The lack of fodder and the consequent drop in milk yield is causing financial losses to several dairy farmers. Bengaluru-based Hydrogreens Agri Solutions Private Limited aims to solve the fodder crisis problem through'Kambala', its climate-controlled vertical fodder grow house.
Founded in 2019 by Vasanth Madhav Kamath andJeevan M, the startup helps farmers grow healthy fodder for their cattle even in high temperatures and dry areas. The founders established the startup with an initial investment of Rs 25 lakhs.
Working of Kambala:
The product can be compared to the structure of a large refrigerator, occupying 3 X 4 feet of ground space and standing 7 feet tall. Inside, the racks are installed for growing fodder - 7 racks for 7 days of the week. Each rack comprises four trays where approximately 700 Gms of high-protein seeds of maize are added one day a week. Alternately, the seeds of wheat or barley can also be used. Within the next few days, the rack becomes covered with fresh, green fodder ready to be dispensed to the cattle. The insides of the racks are connected with 14 micro-sprinklers that spray water occasionally according to the need, once the system is connected to a power source.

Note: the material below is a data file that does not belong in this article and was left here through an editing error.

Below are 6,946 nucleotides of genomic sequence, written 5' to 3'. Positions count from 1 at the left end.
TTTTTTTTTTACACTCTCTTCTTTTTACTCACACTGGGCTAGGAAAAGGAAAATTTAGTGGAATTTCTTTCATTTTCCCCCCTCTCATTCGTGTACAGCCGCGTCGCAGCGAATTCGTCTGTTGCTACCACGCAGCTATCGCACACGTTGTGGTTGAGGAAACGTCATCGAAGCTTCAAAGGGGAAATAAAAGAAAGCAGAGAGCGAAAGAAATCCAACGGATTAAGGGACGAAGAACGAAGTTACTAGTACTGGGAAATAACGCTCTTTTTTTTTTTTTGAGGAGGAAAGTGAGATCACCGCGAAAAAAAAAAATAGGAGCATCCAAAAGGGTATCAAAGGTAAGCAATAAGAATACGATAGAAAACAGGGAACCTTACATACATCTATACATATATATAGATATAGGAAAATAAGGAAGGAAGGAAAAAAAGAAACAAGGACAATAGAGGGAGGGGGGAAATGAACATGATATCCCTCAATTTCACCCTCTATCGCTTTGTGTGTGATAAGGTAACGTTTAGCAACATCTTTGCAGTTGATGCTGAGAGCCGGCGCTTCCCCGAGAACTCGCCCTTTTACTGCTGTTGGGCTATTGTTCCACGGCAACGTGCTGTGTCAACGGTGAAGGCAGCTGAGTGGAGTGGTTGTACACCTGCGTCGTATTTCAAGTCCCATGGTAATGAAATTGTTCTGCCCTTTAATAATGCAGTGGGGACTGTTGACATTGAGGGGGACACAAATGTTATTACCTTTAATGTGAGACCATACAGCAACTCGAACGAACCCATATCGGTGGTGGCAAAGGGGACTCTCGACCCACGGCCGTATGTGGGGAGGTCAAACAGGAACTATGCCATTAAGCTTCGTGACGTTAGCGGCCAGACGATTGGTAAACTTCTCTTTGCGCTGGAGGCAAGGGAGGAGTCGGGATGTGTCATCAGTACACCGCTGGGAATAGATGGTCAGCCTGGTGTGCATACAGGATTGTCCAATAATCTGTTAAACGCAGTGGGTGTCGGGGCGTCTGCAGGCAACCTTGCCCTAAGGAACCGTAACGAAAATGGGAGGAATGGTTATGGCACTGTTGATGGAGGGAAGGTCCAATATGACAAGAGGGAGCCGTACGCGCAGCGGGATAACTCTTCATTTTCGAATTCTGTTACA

The Kambala is also enveloped with a black net cover from the outside, thereby protecting the growing fodder from excessive heat while allowing ample ventilation. This allows the system to be installed in the areas with high daytime temperatures like interior villages of Rajasthan.
In a day, 25 to 30 Kg of fodder is generated in a Kambala Machine, thereby creating enough fodder for at least 4 to 5 cows in a week.
Kambala requires just 50 litres of water for three days as compared to around 70-100 litres of water to grow 1 kg of fodder in traditional farming.
Normal version :₹30,000
Solar-powered version :₹45,000
Kambala generates an electricity bill of less than Rs. 70 in a year.
Community Fodder Stations :
Presently, Hydrogreens is engaged in setting up around 25 community fodder stations in Chitradurga district of Karnataka. These are small commercial units, in each of which a Kambala has been commissioned under the patronage of local agricultural non-profits. Dairy farmers and villagers with cattle can come up to the station every morning and buy the required amount of high-protein fodder for their cattle.